but, Mangano did not quite go into this primal state, like the maid did, who turned into, in fact, a saint; but then, too, Mangano in an urban fashion more or less ended up in the same place, but as if precipitated from that ascension space, and here we have yet another function repeated in consciousness which I have found in both hypnagogy and vigilogogy. If you end up prostrate on the “beach” on the edge of the in-between, between waking and dreaming, but, then, look back up over your right shoulder, you will see far off a vision of a fata morgana land, and it is that projection which becomes as it were one’s vision of society, from your extreme POV. I have explained that a fata morgana is seen from St Etienne, a spot lateral to hypnagogy, looking up over vigilogogy, this is genuine fata morgana; it is not quite the same thing, but I still call it fata morgana, for vigilogogy, and Werner Herzog is in particular obsessed with that fata morgana space, his far projection of the world as it ought to be (by averting his gaze, Herzog is an early postmodernist). But, from consciousness, from abjection, at the edge of the utter pitch blackness below, there is a stranger, more severe fata morgana, as of course Pasolini’s obsession with desert, and his situating his Oedipus and Medea in remote desert locations, in a primitive prototype world, indicates, this is a space I will, in fact, naming after the actress who discovered it, the silvana mangana (sic) space.
It is, of course, funny, I suppose, that when Giotto, I think it is
at the end of the Decameron (1975), an uneven movie, he has a morning dream, a fantasmata
and there on a cliff in front of him, Pasolini has set up a living tableaux
he sees the sinners, naked
of the ascension of the virgin, with all the elements of the scene, and, even, no foolin, Silvana Mangano making a cameo as the virgin, proof enough, he looks to a place that is like the fata morgana but which floats aside the interstitium.
A fantasmata, as worked out in the middle ages, as quoted by Roscher, was when you toss and turn, so the presumption is a type of insomnia, mulling over a problem. But this is one of those problems that you sleep on, to see if a solution comes in the night. What happens, then, based on what I know from the various forms that light dream takes in various stages is that the mind as if after a bout of insomnia similar to the Night Mirror formation, has a shallower drop into the glass onion level, sent spinning by the hall of mirrors effect of the preceding insomnia, and this converts the usual formations of the glass onion, nonsensical abstract stichomythiac back-and-forths with no solution into spun solutions for all that then to reknit and to be made sense of to then be conveyed into the head of the sleeper on his bed in the lattice, for him then, almost as depicted above by Pasolini, with his feet out, his head up, staring, to arrive at wakefulness, but in a groggy state of wonder, the problem solved, the waking up to the solution, and it is all clear. (This is really much more like Herzog’s notion of the fata morgana, an ambient-sentient counterculture seen over the shoulder of vigilogogy, that the other type, the silvana magana (sic) from consciousness, even though she makes a cameo, but this is where I think we are).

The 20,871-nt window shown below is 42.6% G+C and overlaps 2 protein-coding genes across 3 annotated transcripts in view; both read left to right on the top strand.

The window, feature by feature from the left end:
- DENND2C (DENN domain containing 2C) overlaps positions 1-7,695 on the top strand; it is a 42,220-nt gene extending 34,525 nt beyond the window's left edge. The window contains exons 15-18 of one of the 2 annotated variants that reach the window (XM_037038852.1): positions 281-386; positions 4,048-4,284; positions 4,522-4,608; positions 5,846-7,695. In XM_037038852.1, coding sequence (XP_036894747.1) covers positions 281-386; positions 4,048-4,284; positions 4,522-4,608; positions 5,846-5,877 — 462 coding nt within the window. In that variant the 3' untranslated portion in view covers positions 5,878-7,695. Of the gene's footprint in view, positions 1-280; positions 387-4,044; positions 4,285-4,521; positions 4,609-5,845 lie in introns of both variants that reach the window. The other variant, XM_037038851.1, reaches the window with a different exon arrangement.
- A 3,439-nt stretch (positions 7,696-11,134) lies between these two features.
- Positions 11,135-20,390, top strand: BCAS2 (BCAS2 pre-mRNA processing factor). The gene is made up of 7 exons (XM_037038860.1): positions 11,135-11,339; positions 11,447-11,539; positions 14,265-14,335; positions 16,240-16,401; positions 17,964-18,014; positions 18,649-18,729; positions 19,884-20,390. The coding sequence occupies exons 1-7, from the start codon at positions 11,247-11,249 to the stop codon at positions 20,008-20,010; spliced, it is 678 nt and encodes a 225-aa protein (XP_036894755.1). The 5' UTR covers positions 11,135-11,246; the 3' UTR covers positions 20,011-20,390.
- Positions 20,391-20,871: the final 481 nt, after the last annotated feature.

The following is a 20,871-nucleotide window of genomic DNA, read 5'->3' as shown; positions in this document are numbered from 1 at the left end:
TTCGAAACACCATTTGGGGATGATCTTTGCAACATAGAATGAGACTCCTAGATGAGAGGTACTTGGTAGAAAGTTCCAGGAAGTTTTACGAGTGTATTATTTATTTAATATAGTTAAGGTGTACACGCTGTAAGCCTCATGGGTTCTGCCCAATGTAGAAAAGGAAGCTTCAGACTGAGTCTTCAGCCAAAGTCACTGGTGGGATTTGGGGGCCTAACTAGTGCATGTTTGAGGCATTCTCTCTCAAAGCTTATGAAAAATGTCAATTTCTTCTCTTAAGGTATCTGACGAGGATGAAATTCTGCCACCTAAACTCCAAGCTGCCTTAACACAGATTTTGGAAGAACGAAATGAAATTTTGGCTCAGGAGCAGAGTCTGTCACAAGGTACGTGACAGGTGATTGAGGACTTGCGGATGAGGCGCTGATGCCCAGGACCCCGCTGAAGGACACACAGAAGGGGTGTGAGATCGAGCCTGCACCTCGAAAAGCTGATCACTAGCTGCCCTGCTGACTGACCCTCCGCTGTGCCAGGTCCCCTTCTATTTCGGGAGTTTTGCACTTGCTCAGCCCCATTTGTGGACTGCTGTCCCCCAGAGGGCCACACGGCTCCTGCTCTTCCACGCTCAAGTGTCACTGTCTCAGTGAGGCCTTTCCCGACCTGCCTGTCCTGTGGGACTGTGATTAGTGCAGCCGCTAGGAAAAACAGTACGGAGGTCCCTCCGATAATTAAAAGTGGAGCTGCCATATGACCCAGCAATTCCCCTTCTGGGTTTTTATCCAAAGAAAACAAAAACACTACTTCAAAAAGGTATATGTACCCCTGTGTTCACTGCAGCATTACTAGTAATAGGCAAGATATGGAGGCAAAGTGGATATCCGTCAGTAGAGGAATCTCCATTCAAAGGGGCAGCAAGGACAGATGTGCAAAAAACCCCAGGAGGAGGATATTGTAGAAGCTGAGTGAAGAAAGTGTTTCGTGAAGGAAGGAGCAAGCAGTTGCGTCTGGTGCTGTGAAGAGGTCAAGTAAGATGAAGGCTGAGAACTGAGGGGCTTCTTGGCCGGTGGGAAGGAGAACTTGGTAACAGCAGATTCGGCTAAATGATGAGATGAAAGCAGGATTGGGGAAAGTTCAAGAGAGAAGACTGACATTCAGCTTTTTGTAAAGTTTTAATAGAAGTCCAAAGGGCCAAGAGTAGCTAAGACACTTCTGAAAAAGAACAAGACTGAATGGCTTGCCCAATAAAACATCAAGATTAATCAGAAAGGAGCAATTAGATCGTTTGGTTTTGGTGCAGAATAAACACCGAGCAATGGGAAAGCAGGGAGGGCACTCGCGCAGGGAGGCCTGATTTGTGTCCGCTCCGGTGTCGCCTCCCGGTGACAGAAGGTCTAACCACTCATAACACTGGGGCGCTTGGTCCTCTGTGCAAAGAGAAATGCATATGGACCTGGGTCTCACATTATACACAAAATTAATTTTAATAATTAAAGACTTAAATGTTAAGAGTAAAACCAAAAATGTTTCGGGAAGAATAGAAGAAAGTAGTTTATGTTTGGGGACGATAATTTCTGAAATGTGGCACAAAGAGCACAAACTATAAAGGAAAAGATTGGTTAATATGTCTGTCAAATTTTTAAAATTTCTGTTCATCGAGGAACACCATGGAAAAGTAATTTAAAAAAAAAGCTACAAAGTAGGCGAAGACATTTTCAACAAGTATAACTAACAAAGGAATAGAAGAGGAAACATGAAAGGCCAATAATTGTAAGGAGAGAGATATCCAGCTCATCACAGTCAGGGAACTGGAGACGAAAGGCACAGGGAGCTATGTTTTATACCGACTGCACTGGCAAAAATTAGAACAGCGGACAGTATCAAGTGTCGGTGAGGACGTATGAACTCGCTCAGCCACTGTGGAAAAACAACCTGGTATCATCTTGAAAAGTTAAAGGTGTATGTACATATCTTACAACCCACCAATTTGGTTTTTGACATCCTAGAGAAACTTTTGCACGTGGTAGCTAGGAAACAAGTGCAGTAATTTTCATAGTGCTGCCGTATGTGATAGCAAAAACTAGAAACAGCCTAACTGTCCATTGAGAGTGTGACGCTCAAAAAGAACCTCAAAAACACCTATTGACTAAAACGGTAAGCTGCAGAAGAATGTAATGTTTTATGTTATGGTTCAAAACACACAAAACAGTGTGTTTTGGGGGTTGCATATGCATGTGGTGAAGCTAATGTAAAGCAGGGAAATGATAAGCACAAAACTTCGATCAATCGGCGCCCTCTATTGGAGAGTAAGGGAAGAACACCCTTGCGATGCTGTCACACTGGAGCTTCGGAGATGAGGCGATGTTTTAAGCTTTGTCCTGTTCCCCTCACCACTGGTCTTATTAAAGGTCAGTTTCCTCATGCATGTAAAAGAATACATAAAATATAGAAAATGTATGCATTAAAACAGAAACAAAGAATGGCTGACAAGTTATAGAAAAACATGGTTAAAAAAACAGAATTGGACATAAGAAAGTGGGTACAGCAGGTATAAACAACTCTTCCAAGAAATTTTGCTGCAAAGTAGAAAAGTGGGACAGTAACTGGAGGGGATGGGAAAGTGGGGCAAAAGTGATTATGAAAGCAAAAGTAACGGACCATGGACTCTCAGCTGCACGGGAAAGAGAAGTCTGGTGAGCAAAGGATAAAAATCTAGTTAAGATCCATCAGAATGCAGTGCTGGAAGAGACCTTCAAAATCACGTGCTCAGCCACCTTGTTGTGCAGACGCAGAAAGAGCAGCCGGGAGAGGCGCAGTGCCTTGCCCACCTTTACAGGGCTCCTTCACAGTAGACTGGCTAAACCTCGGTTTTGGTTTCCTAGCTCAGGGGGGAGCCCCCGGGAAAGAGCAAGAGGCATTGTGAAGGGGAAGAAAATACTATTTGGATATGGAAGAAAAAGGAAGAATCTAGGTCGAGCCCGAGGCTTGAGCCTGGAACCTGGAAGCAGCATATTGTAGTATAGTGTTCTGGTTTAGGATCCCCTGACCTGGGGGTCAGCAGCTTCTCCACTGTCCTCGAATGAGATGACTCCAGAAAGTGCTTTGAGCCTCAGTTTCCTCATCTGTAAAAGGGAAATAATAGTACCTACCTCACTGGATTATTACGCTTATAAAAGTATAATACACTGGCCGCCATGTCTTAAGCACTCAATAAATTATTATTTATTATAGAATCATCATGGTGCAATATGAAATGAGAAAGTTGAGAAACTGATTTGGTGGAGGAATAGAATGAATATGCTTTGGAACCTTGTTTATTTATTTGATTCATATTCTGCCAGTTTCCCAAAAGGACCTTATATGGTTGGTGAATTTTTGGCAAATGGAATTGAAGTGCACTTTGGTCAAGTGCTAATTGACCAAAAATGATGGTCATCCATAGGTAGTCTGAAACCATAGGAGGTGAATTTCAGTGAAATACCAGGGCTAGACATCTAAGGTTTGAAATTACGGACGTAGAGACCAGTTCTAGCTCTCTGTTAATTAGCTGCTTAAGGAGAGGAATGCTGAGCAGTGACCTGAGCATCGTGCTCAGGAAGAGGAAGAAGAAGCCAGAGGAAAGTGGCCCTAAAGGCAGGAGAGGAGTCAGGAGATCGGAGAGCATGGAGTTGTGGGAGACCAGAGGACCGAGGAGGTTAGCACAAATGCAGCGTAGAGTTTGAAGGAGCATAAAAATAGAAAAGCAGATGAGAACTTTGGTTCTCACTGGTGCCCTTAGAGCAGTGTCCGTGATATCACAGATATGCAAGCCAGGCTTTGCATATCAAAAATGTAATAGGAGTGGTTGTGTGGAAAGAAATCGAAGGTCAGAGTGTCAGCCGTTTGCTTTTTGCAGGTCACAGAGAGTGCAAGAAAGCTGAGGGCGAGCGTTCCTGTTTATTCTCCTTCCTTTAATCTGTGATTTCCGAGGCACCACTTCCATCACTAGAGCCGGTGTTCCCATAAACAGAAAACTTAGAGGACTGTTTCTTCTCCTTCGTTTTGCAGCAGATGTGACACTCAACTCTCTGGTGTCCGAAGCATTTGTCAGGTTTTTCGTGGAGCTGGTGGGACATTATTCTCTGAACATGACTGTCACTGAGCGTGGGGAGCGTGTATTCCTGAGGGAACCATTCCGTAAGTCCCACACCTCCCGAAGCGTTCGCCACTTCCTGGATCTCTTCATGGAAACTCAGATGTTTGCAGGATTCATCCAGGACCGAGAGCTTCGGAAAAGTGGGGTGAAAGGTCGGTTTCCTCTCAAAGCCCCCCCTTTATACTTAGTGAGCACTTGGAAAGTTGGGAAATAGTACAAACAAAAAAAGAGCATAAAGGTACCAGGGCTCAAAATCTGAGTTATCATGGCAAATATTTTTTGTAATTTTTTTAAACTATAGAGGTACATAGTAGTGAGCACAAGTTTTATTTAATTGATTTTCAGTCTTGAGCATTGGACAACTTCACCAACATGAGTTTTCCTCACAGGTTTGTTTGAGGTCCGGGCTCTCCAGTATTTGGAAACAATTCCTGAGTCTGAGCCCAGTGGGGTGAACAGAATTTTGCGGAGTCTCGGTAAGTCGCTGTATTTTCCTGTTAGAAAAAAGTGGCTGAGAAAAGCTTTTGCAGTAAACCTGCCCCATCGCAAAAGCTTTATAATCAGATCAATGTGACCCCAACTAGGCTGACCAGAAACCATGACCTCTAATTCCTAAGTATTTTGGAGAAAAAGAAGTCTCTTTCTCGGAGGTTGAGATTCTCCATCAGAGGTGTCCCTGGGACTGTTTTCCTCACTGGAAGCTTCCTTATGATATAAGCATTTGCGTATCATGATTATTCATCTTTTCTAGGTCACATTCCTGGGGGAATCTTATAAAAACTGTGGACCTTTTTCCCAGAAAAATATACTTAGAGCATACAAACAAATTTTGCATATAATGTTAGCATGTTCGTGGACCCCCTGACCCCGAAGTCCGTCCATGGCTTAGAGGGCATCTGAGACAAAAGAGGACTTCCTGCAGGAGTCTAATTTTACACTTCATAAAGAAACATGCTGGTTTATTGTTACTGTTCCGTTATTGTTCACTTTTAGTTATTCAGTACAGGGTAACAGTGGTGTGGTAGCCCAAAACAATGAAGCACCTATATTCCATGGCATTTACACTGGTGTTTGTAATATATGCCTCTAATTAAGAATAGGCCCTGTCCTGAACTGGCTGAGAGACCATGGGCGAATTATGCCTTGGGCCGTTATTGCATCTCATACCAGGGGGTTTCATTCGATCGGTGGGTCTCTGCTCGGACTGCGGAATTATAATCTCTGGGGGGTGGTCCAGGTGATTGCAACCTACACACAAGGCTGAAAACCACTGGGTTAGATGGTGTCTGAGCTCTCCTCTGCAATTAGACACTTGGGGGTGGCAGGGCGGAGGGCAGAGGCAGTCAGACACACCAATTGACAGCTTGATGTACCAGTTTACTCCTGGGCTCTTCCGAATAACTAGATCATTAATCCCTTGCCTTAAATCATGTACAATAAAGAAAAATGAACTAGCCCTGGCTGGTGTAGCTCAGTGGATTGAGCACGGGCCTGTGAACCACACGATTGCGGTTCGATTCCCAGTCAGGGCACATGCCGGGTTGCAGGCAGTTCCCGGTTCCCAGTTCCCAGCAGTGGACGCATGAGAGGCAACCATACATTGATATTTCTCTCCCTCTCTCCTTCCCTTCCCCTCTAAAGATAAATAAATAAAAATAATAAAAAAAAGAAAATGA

In any case, in two instances, we have characters that were part of the life they were living, an as if cypher scapegoat, but waker-upper, a clarion creature, enters their life, (note, I have just thought of the term, the opposite of a scapegoat is a bespeaker!) to shake everything up; then they all depart, one caught in twinfire, one to become a saint, and for Pasolini I have to make use of my old style system graphs, as these persons are broken out of the schema redoubts of their sequestered world, their empty lives in that world, then broken out upon the wide world beyond even the professions, to then as if faced with that see it all as a waste land, to return to primitive life, a perpetual wandering in the desert (then best expressed in his films Oedipus Rex and Medea).